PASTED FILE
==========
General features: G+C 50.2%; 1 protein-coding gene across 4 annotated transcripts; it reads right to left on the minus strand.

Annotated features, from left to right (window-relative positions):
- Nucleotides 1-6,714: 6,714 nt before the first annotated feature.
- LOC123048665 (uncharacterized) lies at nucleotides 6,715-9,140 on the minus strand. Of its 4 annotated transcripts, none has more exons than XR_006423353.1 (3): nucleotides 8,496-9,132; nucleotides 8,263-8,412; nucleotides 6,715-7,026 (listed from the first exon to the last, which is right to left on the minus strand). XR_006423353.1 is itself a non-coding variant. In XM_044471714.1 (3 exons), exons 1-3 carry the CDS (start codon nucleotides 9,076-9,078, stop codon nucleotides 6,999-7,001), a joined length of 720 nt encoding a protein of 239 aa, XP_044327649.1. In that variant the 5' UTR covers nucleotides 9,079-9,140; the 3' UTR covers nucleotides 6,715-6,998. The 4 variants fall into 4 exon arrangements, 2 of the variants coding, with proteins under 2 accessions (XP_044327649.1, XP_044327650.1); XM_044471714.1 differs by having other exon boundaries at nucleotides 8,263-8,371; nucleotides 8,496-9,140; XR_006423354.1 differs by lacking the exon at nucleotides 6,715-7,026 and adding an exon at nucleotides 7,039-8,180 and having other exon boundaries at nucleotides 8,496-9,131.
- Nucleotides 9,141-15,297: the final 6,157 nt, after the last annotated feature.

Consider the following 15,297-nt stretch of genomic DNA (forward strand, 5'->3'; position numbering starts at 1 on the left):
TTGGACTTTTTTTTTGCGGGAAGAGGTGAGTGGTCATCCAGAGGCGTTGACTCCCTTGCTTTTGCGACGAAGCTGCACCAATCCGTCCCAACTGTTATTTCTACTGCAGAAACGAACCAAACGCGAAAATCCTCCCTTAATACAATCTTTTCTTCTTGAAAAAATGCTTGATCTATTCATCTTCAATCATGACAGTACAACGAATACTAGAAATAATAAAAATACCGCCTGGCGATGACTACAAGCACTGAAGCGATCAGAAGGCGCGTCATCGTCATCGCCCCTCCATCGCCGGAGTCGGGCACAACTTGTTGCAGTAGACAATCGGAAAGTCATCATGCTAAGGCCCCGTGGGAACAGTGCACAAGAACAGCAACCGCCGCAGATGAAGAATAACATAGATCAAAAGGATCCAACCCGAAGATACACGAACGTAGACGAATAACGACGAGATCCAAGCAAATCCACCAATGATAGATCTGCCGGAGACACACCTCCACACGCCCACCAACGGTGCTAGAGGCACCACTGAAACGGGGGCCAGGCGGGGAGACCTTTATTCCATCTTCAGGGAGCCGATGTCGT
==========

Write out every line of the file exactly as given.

General features: G+C 50.2%; 1 protein-coding gene across 4 annotated transcripts; it reads right to left on the minus strand.

Annotated features, from left to right (window-relative positions):
- Nucleotides 1-6,714: 6,714 nt before the first annotated feature.
- LOC123048665 (uncharacterized) lies at nucleotides 6,715-9,140 on the minus strand. Of its 4 annotated transcripts, none has more exons than XR_006423353.1 (3): nucleotides 8,496-9,132; nucleotides 8,263-8,412; nucleotides 6,715-7,026 (listed from the first exon to the last, which is right to left on the minus strand). XR_006423353.1 is itself a non-coding variant. In XM_044471714.1 (3 exons), exons 1-3 carry the CDS (start codon nucleotides 9,076-9,078, stop codon nucleotides 6,999-7,001), a joined length of 720 nt encoding a protein of 239 aa, XP_044327649.1. In that variant the 5' UTR covers nucleotides 9,079-9,140; the 3' UTR covers nucleotides 6,715-6,998. The 4 variants fall into 4 exon arrangements, 2 of the variants coding, with proteins under 2 accessions (XP_044327649.1, XP_044327650.1); XM_044471714.1 differs by having other exon boundaries at nucleotides 8,263-8,371; nucleotides 8,496-9,140; XR_006423354.1 differs by lacking the exon at nucleotides 6,715-7,026 and adding an exon at nucleotides 7,039-8,180 and having other exon boundaries at nucleotides 8,496-9,131.
- Nucleotides 9,141-15,297: the final 6,157 nt, after the last annotated feature.

Consider the following 15,297-nt stretch of genomic DNA (forward strand, 5'->3'; position numbering starts at 1 on the left):
TTGGACTTTTTTTTTGCGGGAAGAGGTGAGTGGTCATCCAGAGGCGTTGACTCCCTTGCTTTTGCGACGAAGCTGCACCAATCCGTCCCAACTGTTATTTCTACTGCAGAAACGAACCAAACGCGAAAATCCTCCCTTAATACAATCTTTTCTTCTTGAAAAAATGCTTGATCTATTCATCTTCAATCATGACAGTACAACGAATACTAGAAATAATAAAAATACCGCCTGGCGATGACTACAAGCACTGAAGCGATCAGAAGGCGCGTCATCGTCATCGCCCCTCCATCGCCGGAGTCGGGCACAACTTGTTGCAGTAGACAATCGGAAAGTCATCATGCTAAGGCCCCGTGGGAACAGTGCACAAGAACAGCAACCGCCGCAGATGAAGAATAACATAGATCAAAAGGATCCAACCCGAAGATACACGAACGTAGACGAATAACGACGAGATCCAAGCAAATCCACCAATGATAGATCTGCCGGAGACACACCTCCACACGCCCACCAACGGTGCTAGAGGCACCACTGAAACGGGGGCCAGGCGGGGAGACCTTTATTCCATCTTCAGGGAGCCGATGTCGT